52. Stielow, B. et al. (2008a) Identification of SUMO-dependent chromatin-associated transcriptional repression components by a genome-wide RNAi screen. Mol. Cell 29, 742–54.
  53. Stielow, B. et al. (2008b) SUMO-modified Sp3 represses transcription by provoking local heterochromatic gene silencing. EMBO Rep. 9, 899–906.
  54. Sun, W.J. et al. (2012) Histone acetyltransferases and deacetylases: Molecular and clinical implications to gastrointestinal carcinogenesis. Acta Biochim. Biophys. Sin. (Shanghai) 44, 80–91.
  55. van der Knaap, J.A. et al. (2005) GMP synthetase stimulates histone H2B deubiquitylation by the epigenetic silencer USP7. Mol. Cell 17, 695–707.
  56. van der Knaap, J.A. et al. (2010) Biosynthetic enzyme GMP synthetase cooperates with ubiquitin-specific protease 7 in transcriptional regulation of ecdysteroid target genes. Mol. Cell. Biol. 30, 736–44.
  57. Weake, V.M. and Workman, J.L. (2008) Histone ubiquitination: Triggering gene activity. Mol. Cell 29, 653–63.
  58. Weber, M. et al. (2007) Distribution, silencing potential and evolutionary impact of promoter DNA methylation in the human genome. Nat. Genet. 39, 457–66.
  59. Wojdacz, T.K. and Dobrovic, A. (2007) Methylation-sensitive high resolution melting (MS-HRM): A new approach for sensitive and high-throughput assessment of methylation. Nucleic Acids Res. 35, e41.
  60. Yamamoto, Y. et al. (2003) Histone H3 phosphorylation by IKK-a is critical for cytokine-induced gene expression. Nature 423, 655–9.
  61. Zaidi, S.K. et al. (2011) Bookmarking the genome: Maintenance of epigenetic information. J. Biol. Chem. 286, 18355–61.
  62. Zhang, X. et al. (2006) Genome-wide high-resolution mapping and functional analysis of DNA methylation in Arabidopsis. Cell 126, 1189–201.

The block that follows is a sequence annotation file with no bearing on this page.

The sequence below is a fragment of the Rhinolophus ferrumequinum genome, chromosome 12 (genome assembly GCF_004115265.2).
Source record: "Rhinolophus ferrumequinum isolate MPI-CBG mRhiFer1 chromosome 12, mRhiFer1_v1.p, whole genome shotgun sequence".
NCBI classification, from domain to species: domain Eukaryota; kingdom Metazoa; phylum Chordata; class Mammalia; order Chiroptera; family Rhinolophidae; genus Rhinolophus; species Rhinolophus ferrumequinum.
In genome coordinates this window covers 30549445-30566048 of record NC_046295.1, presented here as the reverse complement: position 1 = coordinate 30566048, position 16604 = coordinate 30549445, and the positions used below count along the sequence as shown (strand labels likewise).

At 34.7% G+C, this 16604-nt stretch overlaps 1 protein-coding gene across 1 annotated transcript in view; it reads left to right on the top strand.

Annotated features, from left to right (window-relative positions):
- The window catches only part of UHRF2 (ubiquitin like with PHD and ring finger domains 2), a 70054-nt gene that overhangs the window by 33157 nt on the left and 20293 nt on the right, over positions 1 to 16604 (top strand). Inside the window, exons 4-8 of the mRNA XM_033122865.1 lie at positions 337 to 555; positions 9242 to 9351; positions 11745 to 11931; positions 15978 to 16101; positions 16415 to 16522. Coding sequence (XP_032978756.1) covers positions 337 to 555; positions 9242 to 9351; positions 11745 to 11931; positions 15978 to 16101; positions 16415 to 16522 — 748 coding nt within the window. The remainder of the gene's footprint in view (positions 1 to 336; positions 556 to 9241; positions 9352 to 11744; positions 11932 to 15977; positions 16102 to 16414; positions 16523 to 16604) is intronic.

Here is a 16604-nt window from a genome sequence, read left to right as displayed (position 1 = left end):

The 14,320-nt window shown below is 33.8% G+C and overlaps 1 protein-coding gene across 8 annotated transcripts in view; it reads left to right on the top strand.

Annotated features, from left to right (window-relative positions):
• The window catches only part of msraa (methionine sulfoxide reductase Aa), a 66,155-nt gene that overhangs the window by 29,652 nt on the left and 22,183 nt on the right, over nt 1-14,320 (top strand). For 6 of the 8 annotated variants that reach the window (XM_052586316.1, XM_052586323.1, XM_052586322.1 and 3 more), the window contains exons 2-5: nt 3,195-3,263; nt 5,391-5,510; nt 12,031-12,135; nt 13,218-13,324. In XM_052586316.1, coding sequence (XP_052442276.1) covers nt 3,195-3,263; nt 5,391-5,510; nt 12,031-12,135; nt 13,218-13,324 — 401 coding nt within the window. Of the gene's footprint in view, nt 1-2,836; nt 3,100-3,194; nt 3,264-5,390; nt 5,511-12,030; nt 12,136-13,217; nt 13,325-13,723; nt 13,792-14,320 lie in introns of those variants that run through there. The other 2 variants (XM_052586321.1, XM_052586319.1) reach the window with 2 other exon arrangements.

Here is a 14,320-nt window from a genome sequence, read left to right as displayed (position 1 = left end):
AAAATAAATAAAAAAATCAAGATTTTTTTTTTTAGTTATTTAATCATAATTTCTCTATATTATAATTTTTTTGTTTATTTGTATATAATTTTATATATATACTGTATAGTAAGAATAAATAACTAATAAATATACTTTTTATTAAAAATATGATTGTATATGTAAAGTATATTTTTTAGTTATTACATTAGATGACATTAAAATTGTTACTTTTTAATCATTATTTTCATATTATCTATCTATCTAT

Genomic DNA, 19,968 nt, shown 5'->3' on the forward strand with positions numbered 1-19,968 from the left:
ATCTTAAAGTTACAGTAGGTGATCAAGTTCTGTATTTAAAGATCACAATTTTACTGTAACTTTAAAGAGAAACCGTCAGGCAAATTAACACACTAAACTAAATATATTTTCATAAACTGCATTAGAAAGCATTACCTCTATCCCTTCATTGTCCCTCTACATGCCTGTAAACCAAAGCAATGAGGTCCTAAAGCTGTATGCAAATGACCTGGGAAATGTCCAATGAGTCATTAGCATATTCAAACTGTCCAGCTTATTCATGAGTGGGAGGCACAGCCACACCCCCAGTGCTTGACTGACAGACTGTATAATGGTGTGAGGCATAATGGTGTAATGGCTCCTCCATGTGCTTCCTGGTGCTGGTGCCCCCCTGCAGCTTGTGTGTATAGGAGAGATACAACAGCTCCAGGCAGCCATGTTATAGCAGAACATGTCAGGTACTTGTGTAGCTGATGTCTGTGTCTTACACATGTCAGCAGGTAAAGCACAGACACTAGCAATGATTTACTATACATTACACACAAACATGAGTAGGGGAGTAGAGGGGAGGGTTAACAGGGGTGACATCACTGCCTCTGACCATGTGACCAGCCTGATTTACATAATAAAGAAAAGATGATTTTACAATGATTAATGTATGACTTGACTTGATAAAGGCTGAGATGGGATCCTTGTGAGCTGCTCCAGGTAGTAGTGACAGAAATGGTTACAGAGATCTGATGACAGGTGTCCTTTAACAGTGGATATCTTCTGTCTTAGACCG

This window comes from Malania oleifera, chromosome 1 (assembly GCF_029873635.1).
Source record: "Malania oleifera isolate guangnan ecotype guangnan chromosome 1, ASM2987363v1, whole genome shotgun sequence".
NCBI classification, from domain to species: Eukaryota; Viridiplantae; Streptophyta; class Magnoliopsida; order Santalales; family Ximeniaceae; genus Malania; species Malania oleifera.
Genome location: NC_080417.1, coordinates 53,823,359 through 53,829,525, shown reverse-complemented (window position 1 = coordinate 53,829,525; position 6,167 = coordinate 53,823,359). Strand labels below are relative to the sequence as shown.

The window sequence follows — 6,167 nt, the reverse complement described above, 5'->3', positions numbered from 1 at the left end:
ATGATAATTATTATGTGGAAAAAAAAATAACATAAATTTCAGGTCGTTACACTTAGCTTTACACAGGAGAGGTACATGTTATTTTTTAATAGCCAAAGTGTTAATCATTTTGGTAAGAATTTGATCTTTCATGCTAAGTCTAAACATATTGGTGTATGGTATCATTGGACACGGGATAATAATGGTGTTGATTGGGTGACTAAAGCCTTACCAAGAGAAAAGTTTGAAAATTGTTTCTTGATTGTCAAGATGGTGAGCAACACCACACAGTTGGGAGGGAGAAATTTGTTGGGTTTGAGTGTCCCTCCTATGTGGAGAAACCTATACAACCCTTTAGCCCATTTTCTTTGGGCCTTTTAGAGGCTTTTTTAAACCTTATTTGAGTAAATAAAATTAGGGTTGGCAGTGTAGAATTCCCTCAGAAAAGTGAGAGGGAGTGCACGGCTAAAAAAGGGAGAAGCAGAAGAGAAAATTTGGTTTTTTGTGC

63. Zhang, Y. et al. (2010) Chromatin methylation activity of Dnmt3a and Dnmt3a/3L is guided by interaction of the ADD domain with the histone H3 tail. Nucleic Acids Res. 38, 4246–53.
  64. Zippo, A. et al. (2007) PIM1-dependent phosphorylation of histone H3 at serine 10 is required for MYC-dependent transcriptional activation and oncogenic transformation. Nat. Cell Biol. 9, 932–44.

return to top of page

Dual-Glo, Flexi, HaloTag, Nano-Glo, Steady-Glo and Wizard are registered trademarks of Promega Corporation. ADP-Glo, DUB-Glo, Find My Gene, HaloCHIP, HaloLink, HDAC-Glo, MethylEdge, SIRT-Glo and Ultra-Glo are trademarks of Promega Corporation.

Products may be covered by pending or issued patents or may have certain limitations. Please visit our web site for more information.

All prices and specifications are subject to change without prior notice.

Product claims are subject to change. Please contact Promega Technical Services or access the Promega online catalog for the most up-to-date information on Promega products.

Choose your country


United States
United States

Pacific Asia

Korea, Republic of
Korea, Republic of


United Kingdom
United Kingdom